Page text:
PROVIDENCE, R.I. [Brown University] -- Efforts by the Brazilian government over the past 15 years to curb deforestation have been a widely celebrated success, but a new study finds that there's more deforestation happening in Brazil than official accounts suggest.
The study, led by researchers from Brown University, compared data from Brazil's official Monitoring Deforestation in the Brazilian Amazon by Satellite Project (PRODES) with two independent satellite measures of forest cover. The study found that about 9,000 square kilometers of forestland not included in PRODES monitoring were cleared from 2008 to 2012. That's an area roughly the size of Puerto Rico.
"PRODES has been an incredible monitoring tool and has facilitated the successful enforcement of policies," said Leah VanWey, co-author of the research and senior deputy director at the Institute at Brown for Environment and Society. "But we show evidence that landowners are working around it in ways that are destroying important forests."
The research is published in the journal Conservation Letters.
PRODES has been a key part of Brazil's effort to curb deforestation, an effort that has had significant success. In 2003, 25,000 square miles of Amazon rainforest were lost to deforestation. That dropped to an average of 5,300 square miles between 2009 to 2013, according to the PRODES monitoring system.
The problem, the researchers say, is that PRODES monitors only primary Amazon rainforest. It excludes dry forests, another critical biome in the region, as well as secondary forests -- land that was cleared many years ago and has since become reforested. PRODES also excludes discreet forest plots smaller than 6.25 hectares (about 15.4 acres).
"PRODES essentially masks out these regions and treats them as non-forest," VanWey said. "We wanted to compare the PRODES maps with satellite sources that just look at canopy cover, without those exclusions. We showed that while deforestation in large plots of primary rainforests has declined, it has expanded in these areas not tracked by PRODES."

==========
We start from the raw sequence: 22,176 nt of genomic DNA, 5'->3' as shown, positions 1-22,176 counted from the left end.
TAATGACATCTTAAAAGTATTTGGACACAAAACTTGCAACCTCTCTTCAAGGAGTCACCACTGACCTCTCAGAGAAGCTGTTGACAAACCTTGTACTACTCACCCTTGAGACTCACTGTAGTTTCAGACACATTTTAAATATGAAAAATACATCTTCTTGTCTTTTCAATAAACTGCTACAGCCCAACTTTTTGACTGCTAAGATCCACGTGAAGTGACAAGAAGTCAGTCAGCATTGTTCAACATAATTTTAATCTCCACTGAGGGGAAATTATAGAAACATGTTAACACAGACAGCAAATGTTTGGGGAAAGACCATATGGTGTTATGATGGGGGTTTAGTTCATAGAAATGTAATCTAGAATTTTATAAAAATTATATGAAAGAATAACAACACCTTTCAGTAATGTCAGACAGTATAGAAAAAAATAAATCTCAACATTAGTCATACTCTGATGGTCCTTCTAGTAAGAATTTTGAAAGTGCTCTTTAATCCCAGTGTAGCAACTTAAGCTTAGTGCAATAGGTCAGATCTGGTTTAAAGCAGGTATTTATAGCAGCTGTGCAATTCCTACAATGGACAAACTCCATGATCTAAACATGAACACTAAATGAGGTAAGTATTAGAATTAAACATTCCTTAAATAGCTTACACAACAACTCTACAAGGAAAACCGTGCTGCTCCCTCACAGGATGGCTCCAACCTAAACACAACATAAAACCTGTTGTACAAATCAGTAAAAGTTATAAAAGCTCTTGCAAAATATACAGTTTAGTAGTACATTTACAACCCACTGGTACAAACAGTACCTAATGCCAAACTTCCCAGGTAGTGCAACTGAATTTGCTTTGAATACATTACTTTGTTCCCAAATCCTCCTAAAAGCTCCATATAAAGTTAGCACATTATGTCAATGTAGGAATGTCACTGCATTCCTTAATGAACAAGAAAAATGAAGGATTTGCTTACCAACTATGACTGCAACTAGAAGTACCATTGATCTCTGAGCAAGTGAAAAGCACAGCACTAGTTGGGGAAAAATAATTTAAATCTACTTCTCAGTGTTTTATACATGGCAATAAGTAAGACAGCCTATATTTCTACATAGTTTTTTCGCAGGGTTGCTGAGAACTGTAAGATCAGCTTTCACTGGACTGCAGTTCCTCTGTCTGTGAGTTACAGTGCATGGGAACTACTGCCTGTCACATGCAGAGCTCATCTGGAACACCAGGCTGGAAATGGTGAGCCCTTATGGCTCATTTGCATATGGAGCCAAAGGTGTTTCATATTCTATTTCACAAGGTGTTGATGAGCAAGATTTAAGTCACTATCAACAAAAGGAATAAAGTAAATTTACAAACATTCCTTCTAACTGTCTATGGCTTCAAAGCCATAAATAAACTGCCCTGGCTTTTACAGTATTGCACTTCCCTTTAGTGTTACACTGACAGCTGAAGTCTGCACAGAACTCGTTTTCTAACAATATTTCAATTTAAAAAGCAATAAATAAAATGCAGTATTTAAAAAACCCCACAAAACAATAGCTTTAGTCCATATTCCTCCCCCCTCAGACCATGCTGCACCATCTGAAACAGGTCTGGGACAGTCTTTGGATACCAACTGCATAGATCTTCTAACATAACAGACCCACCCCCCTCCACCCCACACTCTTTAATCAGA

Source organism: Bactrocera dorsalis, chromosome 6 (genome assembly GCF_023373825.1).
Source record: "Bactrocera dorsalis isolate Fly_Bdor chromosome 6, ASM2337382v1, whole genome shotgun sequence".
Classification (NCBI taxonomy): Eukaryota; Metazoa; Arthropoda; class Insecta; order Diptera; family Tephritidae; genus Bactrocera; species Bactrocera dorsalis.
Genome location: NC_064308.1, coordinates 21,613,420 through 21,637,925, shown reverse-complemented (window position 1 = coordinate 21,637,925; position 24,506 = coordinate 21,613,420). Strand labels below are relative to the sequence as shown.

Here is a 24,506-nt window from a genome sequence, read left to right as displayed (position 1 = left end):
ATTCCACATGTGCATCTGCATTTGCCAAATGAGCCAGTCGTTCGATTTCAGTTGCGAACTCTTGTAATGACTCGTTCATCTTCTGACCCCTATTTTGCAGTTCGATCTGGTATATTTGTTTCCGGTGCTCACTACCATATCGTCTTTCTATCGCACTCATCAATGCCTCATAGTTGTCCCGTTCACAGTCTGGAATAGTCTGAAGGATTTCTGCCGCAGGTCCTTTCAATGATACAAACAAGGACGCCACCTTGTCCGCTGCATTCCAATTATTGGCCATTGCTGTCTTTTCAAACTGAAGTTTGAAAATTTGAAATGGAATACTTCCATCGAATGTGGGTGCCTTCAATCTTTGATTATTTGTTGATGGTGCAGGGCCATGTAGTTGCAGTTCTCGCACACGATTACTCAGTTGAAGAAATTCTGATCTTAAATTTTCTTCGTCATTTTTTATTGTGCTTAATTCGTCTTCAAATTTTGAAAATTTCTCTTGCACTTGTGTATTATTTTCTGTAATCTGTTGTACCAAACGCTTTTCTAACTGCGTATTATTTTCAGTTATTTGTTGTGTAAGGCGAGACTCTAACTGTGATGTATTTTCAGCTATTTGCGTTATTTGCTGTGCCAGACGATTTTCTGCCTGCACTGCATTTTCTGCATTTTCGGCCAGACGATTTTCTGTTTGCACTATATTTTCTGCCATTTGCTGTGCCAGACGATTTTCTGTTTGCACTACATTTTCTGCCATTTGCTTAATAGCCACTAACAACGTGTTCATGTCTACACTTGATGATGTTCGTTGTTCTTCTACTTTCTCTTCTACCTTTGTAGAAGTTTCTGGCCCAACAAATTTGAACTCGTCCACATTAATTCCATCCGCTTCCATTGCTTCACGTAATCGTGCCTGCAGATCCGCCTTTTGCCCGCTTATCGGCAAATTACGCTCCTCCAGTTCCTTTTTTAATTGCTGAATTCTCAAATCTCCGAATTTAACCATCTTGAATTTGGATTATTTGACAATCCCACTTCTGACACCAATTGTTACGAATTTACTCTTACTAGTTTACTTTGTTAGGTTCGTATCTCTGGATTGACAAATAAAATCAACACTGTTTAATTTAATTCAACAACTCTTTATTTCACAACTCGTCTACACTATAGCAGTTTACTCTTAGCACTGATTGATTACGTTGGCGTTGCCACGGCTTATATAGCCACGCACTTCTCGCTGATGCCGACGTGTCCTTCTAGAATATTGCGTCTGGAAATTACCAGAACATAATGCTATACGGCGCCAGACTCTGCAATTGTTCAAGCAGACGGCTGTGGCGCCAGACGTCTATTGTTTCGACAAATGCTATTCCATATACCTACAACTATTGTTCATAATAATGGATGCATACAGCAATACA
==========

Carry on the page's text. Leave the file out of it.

The independent measures of forest loss used in the study came from the Global Forest Change project and the Fire Information for Resource Management Systems.
The 9,000 square kilometers of untracked deforestation that the study found could have ramifications beyond the loss of critical forests. Brazil uses PRODES to calculate how much greenhouse gas the country emits through the burning of forest biomass. This study suggests that Brazil's deforestation-related greenhouse gas emissions are nearly twice as high as PRODES estimates.
"Brazil recently ratified the Paris Climate Agreement, which mandates substantial reductions in greenhouse gas emissions from 2005 levels," VanWey said. "By missing so much deforestation in PRODES measurements, Brazil is overestimating their emissions reductions."
VanWey and her colleagues say their results show that Brazil needs to update its detection and enforcement strategy to better reflect the realities of land use on the ground.
"There's been a transformation in the way people do agriculture," VanWey said. "At the same time, the landscape has changed with emergence in recent decades of these secondary forests. We suggest that enforcement and monitoring regimes need to be updated for that new reality of land management."
VanWey stressed, however, that the news from this research isn't all bad. The study verified that Brazil's efforts to curb deforestation have been successful, albeit with important caveats.
"In some ways this is an optimistic story because it shows that the enforcement activities through PRODES were incredibly effective in protecting primary forest," she said. "But these other forest areas are important as well, and they're worth protecting."
Peter Richards, an economist with the Bureau for Food Security at USAID, led the research while working at the Institute at Brown for Environment and Society. In addition to VanWey, co-authors were Eugenio Arima (University of Texas), Avery Cohn (Tufts University) and Nishan Bhattarai (Tufts University).
The research was supported by a National Science Foundation Fellowship in Interdisciplinary Research in Behavioral and Social Science Research Award (#1305489).